Merchandising: Fact or Fiction

The idea that big budget movies never lose money (no matter how they bomb at the box office) because of merchandising is one of the great myths of filmmaking.

The merchandising concept was best summed up by Mel Brooks in one of the few funny scenes in Spaceballs. The formula for success is simple. Make a big expensive movie full of marketable characters and gimmicks. Cut licensing deals with toy manufacturers and cereal companies and fast-food restaurants across the globe. Then kick back and watch the money pour in.

Once upon a time, it actually worked that way. Years ago, I saw the living embodiment of this approach. It was just a few weeks before the opening of the 1989 Batman and, while driving across town, I noticed a gentleman waiting at a bus stop in his Batman sneakers, Batman t-shirt and Batman ball cap while sipping a large Batman Slurpee. I suspect he had also eaten a bowl of Batman cereal for breakfast. So the old school theory sometimes works.

Then there was the 1990 production of Dick Tracy. It attempted the same approach to massive merchandising. Around this time a regional budget department store was slowly going out of business. The stores had several months to sell everything. On the last day of this grim process, I stepped into one of these stores. Vast aisles of nothingness, except way in the back where all of the Dick Tracy movie merchandise stood untouched. Sometimes, it doesn’t work.

But merchandising does account for lots of money. Within just the past year at least $51.4 billion dollars was made in merchandising. Likewise, major Hollywood movies will partly support their high budgets through advance licensing agreements for merchandising, allowing some costs to be covered before the filming even starts. Now that China is in discussion to open the door to an increase amount of Hollywood merchandising, profit margins should swell like crazy. It’s a sweet system for all involved.

Except that there are no sure things in business. That rule applies to merchandising the same way it applies to everything else. Some movies are made for merchandising. All of the Star Wars movies have been a dream come true for the toy industry. Others are not so amendable. For decades, the producers of the James Bond series have tried. Back in the 1960s, they went for such hot items as 007 aftershave and other male oriented products. No go. More recently, 007 digital games. With a few exception, the various James Bond games have not been well received by gamers (some of whom call Bond 00-crap).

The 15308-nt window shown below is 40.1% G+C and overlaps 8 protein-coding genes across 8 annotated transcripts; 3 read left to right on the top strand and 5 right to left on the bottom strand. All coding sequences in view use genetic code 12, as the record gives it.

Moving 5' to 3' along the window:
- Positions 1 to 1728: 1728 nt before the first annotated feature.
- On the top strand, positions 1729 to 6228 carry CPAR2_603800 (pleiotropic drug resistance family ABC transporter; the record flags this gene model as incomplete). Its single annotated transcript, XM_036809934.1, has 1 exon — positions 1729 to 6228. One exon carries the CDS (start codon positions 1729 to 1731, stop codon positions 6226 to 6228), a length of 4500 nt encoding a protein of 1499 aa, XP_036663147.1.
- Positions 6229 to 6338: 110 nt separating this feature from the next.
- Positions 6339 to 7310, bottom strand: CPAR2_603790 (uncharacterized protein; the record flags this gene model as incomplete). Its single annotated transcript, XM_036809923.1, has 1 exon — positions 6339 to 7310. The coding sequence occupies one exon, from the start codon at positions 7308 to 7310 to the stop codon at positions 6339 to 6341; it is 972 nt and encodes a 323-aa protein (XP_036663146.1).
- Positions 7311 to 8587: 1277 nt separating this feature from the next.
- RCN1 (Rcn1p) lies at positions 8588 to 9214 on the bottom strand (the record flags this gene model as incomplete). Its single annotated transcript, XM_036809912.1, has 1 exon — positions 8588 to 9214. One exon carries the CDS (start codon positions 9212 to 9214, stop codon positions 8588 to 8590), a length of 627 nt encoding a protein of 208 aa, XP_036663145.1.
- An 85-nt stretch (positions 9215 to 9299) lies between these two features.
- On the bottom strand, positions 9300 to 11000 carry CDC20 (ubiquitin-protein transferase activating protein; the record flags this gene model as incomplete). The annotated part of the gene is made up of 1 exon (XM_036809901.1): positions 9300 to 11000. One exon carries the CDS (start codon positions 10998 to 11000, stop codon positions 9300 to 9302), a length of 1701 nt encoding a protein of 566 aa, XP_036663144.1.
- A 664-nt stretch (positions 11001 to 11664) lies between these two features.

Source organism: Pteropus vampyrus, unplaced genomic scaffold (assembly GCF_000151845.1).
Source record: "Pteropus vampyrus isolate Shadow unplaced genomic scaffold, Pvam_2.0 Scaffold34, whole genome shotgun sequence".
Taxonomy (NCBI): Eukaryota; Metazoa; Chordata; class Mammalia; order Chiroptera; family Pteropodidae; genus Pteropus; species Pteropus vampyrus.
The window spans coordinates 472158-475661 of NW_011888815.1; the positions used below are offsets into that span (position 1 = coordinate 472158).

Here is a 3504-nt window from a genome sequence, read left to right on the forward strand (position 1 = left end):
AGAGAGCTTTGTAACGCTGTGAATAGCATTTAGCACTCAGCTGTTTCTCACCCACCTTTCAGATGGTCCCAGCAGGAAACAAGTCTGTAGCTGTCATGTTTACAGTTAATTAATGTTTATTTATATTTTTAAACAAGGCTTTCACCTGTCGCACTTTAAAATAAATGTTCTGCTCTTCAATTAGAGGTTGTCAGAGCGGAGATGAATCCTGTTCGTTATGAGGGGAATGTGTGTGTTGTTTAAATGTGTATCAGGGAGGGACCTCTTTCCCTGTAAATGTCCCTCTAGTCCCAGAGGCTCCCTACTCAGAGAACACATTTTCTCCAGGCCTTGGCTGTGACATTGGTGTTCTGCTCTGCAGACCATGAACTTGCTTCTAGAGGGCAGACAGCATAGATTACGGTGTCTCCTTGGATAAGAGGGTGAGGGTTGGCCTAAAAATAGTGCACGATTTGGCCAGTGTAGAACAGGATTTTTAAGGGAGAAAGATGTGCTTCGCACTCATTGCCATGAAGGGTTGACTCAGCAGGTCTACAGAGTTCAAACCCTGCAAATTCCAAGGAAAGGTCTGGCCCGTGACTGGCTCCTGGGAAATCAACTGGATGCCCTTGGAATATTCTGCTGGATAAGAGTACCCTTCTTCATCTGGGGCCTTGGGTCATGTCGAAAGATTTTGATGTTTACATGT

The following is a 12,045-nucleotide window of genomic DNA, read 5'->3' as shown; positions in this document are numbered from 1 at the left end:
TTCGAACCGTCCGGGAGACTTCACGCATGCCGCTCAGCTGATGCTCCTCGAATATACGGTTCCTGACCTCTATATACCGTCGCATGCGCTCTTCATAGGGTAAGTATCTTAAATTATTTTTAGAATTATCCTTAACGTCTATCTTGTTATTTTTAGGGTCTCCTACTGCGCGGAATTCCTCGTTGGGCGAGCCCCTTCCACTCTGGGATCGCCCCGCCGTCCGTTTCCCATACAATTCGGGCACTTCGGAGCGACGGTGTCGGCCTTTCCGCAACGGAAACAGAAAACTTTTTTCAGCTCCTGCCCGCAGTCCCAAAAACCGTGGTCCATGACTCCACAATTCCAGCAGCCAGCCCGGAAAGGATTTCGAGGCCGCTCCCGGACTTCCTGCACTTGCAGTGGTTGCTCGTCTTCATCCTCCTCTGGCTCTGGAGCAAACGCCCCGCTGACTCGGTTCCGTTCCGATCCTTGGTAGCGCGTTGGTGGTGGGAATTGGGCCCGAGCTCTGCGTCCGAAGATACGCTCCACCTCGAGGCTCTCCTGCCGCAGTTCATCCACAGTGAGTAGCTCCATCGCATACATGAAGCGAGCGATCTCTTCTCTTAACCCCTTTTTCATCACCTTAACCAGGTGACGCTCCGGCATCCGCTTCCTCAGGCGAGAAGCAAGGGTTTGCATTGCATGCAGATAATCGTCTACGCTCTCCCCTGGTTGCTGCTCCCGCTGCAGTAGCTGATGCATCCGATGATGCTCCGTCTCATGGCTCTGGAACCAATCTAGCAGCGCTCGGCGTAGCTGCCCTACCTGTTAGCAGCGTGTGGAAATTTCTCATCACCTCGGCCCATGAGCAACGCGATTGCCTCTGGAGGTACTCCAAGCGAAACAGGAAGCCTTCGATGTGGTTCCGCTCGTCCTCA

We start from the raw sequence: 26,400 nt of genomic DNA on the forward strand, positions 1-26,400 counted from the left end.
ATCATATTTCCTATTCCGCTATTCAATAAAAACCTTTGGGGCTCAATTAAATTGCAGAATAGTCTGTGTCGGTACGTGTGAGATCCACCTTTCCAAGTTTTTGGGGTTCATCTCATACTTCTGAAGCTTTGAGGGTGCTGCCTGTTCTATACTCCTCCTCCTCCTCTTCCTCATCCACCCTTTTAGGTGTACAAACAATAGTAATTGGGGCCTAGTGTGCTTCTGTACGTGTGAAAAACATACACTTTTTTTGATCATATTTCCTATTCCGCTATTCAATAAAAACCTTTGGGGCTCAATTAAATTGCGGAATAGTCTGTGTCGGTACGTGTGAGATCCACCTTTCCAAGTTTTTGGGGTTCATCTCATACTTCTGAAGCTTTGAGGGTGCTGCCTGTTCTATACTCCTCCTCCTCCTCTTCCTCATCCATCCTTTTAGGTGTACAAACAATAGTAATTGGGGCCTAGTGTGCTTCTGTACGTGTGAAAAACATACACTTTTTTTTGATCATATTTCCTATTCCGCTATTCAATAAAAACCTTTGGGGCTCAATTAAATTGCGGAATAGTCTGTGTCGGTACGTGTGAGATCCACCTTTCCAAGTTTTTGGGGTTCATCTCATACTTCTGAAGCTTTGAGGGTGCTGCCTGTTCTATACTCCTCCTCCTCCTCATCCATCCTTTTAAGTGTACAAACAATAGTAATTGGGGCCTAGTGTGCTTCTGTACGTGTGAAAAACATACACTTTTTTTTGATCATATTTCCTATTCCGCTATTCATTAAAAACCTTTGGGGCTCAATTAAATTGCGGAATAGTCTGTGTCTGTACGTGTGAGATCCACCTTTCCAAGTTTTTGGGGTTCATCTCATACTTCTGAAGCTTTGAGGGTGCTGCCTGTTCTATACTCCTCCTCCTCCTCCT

Then there is the licensing issue. When people start talking about merchandising as if it were a miracle means to create money, they forget about the license thing. Traditionally in these deals, the film studios have to sell the movie license to various other companies. That means that the profit made from the merchandising is divided between the studio, the manufacture, the supplier, the retailer etc. Out of every dollar generated by the merchandise, the film company will only see a small percent. Sure, they are making money. But they are not necessarily earning the profit margins some people think.

The business is also changing. T-shirts are still a given. Heck, they are the “old reliable” of the trade. For certain movies (read: Disney) toys and dolls are still essential. But many film companies are moving into smart phone apps and other forms of digital marketing. They have to, because that is where the market is going. Besides, it involves fewer companies and hence less profit dilution.

However, the major players are still trying to figure out the digital market place. Traditional movie merchandising has always been a straightforward one-way street. You see the movie. You buy the product. Then you go home.

Digital marketing is more of a two-way street with multiple intersections and many roundabouts as well as various access lanes. A year ago, the filmmaker Vikramaditya Motwane did a quick YouTube talk about digital marketing. It is a fast, insightful introduction to many key concepts and I am still trying to figure out what he is saying. And it is not because of his accent. Digital marketing is very new and extremely fluid. It changes every other day. This is true with film production, distribution and promotion, all of which are interconnected in merchandising strategy and tactics.

Which also means indie filmmakers have a unique chance to enter a level playing field. Sure, your indie movie is never going to be on a cereal box. But who cares? Those days of merchandising are fading. There are other formats. The recent movie Fury made a promotional deal with the video game World of Tanks. I know of an indie filmmaker who has given some thought to a similar arrangement involving a documentary on aerial warfare in World War II.

In some ways, the indie filmmaker is in a better position to capitalize on new media merchandising opportunities than a major film company. For one thing, most are closer in age and personality type to folks in the digital trade than the average studio executive. Increasingly, many indie filmmakers are themselves in the digital trade. Some are also game designers. So it is a pretty seamless transition.

Of course, you will still be doing t-shirts. They are a useful piece of eye candy for your Kickstarter campaign. Ball caps, anyone?

Dennis Toth Copyright (c) 2014 All Rights Reserved